To the credit of Turbulent Times, one does not have to read far between the lines to find alternative narratives. As recent histories of turn-of-the-century, wartime, and interwar mathematics have examined and elaborated in various ways, conflict and cooperation—as well as, importantly, hegemony and inequality—run throughout international mathematical endeavors in the period in question. The late nineteenth and early twentieth centuries may have felt like a golden era, especially in retrospect, to the few with the privilege to participate, but international efforts tended to be tokenistic, isolated, or overshadowed by local and regional affairs. They were limited, moreover, by cost and class, prejudice and language, and other parameters of global difference. The piecemeal and opportunistic nature of prewar mathematical internationalism comes across clearly in Fields’s own story in the first half of the book. It was, as the authors note in various ways, mostly a world of particular men with the resources, capabilities, and identities that allowed them to participate in the dominant settings and languages of Western Europe.

The Great War, meanwhile, was a time not just of ideological conflict but of consequential national mobilization and collaboration along military alliances [1], some of which Riehm and Hoffman leaven into their account of warring ideologies. While persistent conflict between mathematicians of the major European combatants was significant in the discipline’s international developments of the 1920s, so too were domestic politics and economics, new geopolitical configurations outside of Europe and its colonial networks, and new nongovernmental organizations with financial and other stakes. Among these latter, large American philanthropies had an outsized effect on the individual careers and institutional capacities of interwar mathematics [6]. The authors’ account of Fields’s ambitious fundraising effectively illustrates the Canadian dimensions of this broader development.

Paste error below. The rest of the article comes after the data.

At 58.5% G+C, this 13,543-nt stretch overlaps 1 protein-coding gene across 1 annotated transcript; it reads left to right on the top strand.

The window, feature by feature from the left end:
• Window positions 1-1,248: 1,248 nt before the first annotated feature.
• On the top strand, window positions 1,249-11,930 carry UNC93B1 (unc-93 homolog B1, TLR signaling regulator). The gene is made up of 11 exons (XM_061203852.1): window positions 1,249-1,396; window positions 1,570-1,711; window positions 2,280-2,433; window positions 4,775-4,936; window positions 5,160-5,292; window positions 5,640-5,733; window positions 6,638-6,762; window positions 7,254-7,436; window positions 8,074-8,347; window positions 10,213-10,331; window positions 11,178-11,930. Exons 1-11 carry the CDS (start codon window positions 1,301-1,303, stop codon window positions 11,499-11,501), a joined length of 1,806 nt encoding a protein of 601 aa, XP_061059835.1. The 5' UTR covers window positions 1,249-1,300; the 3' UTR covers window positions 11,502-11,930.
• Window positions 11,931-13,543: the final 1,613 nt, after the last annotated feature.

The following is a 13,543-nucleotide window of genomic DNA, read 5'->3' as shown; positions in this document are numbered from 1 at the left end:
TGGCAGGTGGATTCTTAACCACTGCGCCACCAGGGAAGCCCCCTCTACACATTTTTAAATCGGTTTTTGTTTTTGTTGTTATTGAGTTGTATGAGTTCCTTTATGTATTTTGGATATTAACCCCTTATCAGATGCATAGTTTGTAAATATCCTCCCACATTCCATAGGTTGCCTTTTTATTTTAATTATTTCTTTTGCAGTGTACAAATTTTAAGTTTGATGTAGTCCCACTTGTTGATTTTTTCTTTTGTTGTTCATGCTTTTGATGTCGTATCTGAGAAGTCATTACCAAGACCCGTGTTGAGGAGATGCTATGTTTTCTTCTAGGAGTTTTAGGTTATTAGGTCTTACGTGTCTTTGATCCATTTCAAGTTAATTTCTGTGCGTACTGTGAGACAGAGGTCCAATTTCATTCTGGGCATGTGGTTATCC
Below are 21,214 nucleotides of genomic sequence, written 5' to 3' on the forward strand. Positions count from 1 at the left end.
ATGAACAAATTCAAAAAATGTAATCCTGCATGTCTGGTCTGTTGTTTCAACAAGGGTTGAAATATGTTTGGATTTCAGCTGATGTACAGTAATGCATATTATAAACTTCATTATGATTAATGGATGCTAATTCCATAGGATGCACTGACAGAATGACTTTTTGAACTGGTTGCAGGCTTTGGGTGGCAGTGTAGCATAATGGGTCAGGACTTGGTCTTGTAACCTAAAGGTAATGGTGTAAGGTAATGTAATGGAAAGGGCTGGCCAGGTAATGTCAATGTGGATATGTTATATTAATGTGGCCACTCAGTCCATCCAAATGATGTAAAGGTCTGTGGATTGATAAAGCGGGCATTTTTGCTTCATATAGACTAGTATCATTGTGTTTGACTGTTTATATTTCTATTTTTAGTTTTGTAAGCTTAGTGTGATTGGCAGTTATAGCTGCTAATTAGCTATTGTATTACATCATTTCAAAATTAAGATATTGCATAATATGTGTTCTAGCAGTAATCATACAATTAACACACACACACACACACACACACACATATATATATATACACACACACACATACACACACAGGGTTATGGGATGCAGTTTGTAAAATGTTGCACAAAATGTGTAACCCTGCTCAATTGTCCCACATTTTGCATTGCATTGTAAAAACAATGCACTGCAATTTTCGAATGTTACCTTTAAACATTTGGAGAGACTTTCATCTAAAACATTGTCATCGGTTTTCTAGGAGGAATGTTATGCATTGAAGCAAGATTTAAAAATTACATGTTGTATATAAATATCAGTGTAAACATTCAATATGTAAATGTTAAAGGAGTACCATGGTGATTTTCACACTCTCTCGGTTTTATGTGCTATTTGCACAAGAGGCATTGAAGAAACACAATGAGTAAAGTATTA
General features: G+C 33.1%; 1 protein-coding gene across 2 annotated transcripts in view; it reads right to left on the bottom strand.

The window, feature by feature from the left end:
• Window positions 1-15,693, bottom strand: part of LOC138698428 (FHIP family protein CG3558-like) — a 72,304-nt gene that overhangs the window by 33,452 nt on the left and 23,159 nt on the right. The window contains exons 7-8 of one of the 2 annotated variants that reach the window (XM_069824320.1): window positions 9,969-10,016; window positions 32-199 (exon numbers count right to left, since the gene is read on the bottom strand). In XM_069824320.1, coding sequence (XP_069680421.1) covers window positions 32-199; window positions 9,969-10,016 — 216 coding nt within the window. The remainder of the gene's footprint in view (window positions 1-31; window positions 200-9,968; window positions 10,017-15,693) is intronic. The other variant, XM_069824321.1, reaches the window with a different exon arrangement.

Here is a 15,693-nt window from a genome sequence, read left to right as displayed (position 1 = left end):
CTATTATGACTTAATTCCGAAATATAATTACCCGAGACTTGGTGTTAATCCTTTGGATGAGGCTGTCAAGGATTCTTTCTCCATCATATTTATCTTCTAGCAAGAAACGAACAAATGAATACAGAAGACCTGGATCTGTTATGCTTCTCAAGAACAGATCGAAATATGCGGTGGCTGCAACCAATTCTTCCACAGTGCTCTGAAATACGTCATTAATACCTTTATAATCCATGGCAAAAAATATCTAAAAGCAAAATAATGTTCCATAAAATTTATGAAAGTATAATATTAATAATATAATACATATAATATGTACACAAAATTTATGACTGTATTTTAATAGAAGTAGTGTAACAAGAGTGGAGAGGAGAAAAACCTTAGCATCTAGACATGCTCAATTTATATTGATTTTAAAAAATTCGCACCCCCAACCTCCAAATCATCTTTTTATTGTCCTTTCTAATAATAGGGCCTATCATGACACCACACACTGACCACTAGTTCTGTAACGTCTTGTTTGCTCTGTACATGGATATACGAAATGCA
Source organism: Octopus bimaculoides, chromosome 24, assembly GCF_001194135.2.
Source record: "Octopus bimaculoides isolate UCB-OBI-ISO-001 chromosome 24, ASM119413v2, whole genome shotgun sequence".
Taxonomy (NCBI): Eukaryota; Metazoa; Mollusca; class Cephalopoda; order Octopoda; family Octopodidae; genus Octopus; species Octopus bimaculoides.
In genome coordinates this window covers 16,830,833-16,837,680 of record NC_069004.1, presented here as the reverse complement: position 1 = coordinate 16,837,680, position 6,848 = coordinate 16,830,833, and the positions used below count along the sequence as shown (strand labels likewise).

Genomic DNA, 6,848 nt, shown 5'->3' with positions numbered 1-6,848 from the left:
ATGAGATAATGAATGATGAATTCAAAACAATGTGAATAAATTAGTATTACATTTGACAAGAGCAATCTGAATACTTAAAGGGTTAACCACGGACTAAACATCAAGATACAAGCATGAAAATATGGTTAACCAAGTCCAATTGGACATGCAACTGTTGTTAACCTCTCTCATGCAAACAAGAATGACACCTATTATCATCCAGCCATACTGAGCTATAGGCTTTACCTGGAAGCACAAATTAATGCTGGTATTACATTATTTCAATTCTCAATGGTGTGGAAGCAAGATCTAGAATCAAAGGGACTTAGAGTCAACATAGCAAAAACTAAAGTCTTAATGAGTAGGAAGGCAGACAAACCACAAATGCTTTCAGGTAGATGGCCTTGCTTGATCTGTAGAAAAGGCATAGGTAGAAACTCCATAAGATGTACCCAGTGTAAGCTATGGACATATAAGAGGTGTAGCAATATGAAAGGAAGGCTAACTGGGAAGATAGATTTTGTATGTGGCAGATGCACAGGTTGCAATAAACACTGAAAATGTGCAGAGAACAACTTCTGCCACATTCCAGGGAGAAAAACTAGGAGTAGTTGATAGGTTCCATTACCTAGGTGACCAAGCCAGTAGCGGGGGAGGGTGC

The book’s eighth chapter, “The Politics of Avoidance,” returns in earnest to the Fields paper trail and offers the book’s most important insight into the mathematician’s historical significance. The authors explain how Fields navigated the complex dynamics that followed the Treaty of Versailles to take over responsibility for the 1924 International Congress of Mathematicians from its prospective American hosts and brought about a congress in Toronto in conjunction with the annual British Association for the Advancement of Science meeting, also in Toronto that summer. Fields confronted the many obstacles to his Toronto Congress with persistence, resourcefulness, and a willingness to deflect and compromise over the many conflicts and disappointments, large and small, that came his way. Usurping what was to have been Stockholm and then New York’s role as the first International Congress of Mathematicians outside of the traditional European mathematical powers, Fields’s congress distilled to an extreme the key features of earlier decades of mathematical internationalism in a new and rather unlikely location. These features were less about idealism and collective initiative and much more about the power and limitations of individual mathematicians and their personal and institutional networks, as well as their willingness to celebrate small and compromised achievements as unequivocal triumphs of a universal project.